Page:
Tue 28 Oct 2008
WILLIAM P. McGIVERN – Police Special. Dodd Mead, hardcover, May 1962. Hardcover reprint: Mystery Guild, August 1962.
McGivern had a rich and varied writing career ranging from newspaper work to pulp fiction to crime novels (five of which were made into feature films most notably Odds Against Tomorrow starring Robert Ryan and Harry Belafonte, 1959) to screenplays (the John Wayne film Brannigan, 1975) to TV series scriptwriting (Kojak).
Like many once popular and respected mystery writers from the middle of the last century, McGivern is rarely read today. A review of Police Special (1962), a collection of three of his crime novels, may serve to re-kindle interest in this neglected writer.
Rogue Cop (1954), the first entry in this omnibus, tells the story of once honest but now corrupt Philadelphia cop Mike Carmody and his younger honest cop brother, Eddie. Mike spends the first half of the novel trying to protect Eddie from the murderous thugs who now bankroll his affluent lifestyle.
It becomes clear early on that Mike will ultimately fail to prevent the murder of his brother. The second half of the story follows Mike’s efforts to avenge Eddie by bringing down the guilty criminals. Whether Mike succeeds or not and if so at what cost to himself and others is only revealed in the final chapters.
This is a gripping morality tale filled with menacing scenes and dangerous confrontations worthy of Hammett himself. McGivern believes that we all make countless daily choices to be good or bad, to be brave or cowardly. The decisions we make have consequences and effects far beyond ourselves and the immediate present.
The Seven File (1956) describes a kidnapping from beginning to end. Two of the central characters, as in Rogue Cop, are brothers. Duke Farrell was once a golden boy — strong, smart, athletic but of flawed character.
Hank Farrell, not quite as strong, smart or athletically gifted as his older brother has stayed clear of Duke for many years until the two are brought together by the meticulously planned kidnapping of a wealthy family’s child.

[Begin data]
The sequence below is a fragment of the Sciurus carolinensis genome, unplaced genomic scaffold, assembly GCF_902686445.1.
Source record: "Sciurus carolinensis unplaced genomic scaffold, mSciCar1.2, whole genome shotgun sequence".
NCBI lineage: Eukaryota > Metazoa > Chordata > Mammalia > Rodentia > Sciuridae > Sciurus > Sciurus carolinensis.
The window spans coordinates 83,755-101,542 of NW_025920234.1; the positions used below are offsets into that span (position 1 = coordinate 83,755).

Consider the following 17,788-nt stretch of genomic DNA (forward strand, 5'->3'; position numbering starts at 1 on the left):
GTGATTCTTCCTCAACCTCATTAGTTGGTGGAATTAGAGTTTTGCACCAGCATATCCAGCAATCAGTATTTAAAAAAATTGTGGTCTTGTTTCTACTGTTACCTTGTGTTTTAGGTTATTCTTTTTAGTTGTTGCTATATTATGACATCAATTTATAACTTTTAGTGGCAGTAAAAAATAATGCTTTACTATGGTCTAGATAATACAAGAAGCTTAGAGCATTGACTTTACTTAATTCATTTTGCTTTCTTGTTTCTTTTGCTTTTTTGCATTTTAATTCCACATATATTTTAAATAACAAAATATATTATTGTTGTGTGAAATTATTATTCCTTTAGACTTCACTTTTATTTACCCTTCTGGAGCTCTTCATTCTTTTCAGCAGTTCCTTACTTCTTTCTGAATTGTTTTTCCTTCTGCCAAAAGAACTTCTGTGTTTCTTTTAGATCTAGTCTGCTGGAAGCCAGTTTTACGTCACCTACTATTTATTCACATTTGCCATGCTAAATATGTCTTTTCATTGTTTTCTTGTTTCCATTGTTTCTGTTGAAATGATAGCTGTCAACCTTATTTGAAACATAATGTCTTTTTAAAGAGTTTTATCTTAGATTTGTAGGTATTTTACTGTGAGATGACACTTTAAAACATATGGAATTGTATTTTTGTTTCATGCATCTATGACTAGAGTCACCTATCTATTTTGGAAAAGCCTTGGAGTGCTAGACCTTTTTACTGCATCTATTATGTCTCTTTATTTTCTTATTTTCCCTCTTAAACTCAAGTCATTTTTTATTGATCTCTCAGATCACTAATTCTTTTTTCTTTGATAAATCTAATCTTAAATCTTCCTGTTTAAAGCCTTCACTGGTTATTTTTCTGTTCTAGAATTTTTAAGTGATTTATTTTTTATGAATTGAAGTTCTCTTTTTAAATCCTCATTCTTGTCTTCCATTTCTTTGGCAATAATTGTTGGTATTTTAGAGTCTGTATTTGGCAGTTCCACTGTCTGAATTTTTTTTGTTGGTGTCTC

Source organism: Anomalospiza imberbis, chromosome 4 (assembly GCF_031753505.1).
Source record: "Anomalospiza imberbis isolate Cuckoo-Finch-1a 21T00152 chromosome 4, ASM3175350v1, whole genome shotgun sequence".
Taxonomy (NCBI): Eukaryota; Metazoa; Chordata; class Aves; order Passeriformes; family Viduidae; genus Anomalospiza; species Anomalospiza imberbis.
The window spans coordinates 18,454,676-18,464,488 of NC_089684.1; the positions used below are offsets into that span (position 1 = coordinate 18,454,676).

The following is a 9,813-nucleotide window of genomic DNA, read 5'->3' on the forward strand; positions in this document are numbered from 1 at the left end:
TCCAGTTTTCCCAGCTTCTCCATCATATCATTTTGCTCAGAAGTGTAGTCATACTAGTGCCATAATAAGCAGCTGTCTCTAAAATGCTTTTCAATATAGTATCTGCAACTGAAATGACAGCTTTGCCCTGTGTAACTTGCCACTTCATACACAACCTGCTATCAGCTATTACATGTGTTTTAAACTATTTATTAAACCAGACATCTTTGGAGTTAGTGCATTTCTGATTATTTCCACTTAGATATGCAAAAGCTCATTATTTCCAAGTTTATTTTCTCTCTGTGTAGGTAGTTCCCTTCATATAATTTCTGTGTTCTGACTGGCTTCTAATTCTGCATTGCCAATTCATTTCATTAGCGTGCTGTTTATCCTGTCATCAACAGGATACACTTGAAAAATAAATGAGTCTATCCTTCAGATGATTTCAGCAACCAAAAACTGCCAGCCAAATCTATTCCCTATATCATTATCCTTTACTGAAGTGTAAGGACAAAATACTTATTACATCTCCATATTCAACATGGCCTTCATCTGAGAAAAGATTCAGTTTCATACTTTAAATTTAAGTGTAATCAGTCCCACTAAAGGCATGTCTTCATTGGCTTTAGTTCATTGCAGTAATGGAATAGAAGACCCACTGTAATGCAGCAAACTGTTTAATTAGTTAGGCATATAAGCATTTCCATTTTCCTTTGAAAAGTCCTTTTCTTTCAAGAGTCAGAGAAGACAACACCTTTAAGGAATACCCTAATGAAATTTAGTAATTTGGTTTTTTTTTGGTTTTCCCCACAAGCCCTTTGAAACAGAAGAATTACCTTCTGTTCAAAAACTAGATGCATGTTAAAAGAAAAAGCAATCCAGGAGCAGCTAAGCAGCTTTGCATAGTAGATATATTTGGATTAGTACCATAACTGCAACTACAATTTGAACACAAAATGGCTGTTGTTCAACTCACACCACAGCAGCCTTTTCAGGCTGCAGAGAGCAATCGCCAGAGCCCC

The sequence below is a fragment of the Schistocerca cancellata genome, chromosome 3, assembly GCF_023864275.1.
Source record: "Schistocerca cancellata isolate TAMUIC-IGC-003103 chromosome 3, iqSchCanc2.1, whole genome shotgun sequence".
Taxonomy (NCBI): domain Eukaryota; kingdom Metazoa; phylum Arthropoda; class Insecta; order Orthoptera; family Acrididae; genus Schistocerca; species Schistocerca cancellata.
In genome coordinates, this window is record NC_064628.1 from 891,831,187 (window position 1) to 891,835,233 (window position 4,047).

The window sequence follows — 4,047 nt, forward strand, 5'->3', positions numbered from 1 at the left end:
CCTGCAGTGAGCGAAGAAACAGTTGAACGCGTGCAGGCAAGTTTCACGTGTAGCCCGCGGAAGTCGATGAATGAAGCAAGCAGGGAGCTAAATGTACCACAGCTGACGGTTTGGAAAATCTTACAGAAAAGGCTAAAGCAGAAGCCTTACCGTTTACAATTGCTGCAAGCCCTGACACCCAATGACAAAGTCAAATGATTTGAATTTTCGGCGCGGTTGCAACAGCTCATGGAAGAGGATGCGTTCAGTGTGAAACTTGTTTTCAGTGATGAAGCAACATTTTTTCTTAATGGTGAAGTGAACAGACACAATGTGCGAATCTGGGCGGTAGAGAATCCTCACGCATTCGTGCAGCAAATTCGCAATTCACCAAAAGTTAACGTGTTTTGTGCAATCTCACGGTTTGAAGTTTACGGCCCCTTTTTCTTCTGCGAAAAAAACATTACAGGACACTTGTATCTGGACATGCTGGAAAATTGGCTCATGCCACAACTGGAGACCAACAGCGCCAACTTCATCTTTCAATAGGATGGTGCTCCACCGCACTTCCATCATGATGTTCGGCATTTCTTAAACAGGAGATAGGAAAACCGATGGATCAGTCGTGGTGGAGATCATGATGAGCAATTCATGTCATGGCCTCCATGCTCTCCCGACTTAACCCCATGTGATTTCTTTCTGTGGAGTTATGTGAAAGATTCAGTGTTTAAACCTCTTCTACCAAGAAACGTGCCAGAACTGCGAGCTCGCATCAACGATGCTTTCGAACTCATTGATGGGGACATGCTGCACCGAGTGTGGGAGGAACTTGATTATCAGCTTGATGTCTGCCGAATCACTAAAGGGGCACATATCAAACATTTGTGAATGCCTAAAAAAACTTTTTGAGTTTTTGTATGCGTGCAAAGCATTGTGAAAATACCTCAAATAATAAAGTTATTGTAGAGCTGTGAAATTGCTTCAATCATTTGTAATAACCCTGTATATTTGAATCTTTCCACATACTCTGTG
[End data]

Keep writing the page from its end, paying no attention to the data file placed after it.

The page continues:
McGivern shows that deeply flawed people are unlikely to carry out even the most perfect of schemes because they will inevitably deviate from the plan due to their own greed, cowardice and poor judgment. Despite numerous setbacks the kidnappers do manage to snatch the child and one must read through to the final chapter to learn of the ultimate outcome of the crime.
McGivern alternates the story’s middle chapters between the kidnapper’s actions and the FBI’s efforts to solve the crime. The chapters featuring the criminals are grippingly menacing and expose their gradual loss of control over events. The FBI chapters painstakingly detail the procedures of a mid-twentieth century kidnapping investigation.
A theme that emerges from McGivern’s storytelling is that most of us are capable of at least one act of courage or one act of mercy, no matter how costly to ourselves, which can turn around a seemingly lost situation. The action takes place mostly in New York City and Maine. The title of the story derives from a code name that the FBI gives to this kidnapping investigation.
The Darkest Hour (1955) shows how corruption on the New York City waterfront affects the lives of those who work on and live near the docks. Steve Retnick returns to Manhattan after serving time for manslaughter. He was a tough but honest cop who crossed the wrong people and was framed for his efforts by some union thugs.
Retnick has seemingly lost everything; his job, his wife and five years of his life so he is hell bent for revenge no matter what the cost to himself or others. Though Retnick believes that all his former friends and co-workers have abandoned him, he still does have some allies and it is those allies who provide the framework for his ultimate salvation — should he choose to use them. As is typical in a McGivern story, there are many gritty confrontation scenes between the various characters.
McGivern’s writing style, subject matter and themes are neither for the fainthearted nor for those seeking a high amount of classic detection. Whether tackling police corruption, political corruption, union corruption or civic corruption, he zeroed in on the weaknesses of society and created compelling crime stories that are still entertaining and meaningful half a century after they were written.
— — —
Additional bibliographic data:
Rogue Cop. Dodd Mead, hardcover, 1954. Paperback reprints: Pocket 1030, 1954; Pyramid M3188, 1973; Berkley, 1987.
The Seven File. Dodd Mead, 1956. Paperback reprint: Pocket 1156, 1957, as The #7 File. Also: Berkley, pb, 1989, under the original title.
The Darkest Hour. Dodd Mead, 1955. Also published as: Waterfront Cop, Pocket 1105, paperback, 1956. Also: Berkley, pb, 1988, under the original title.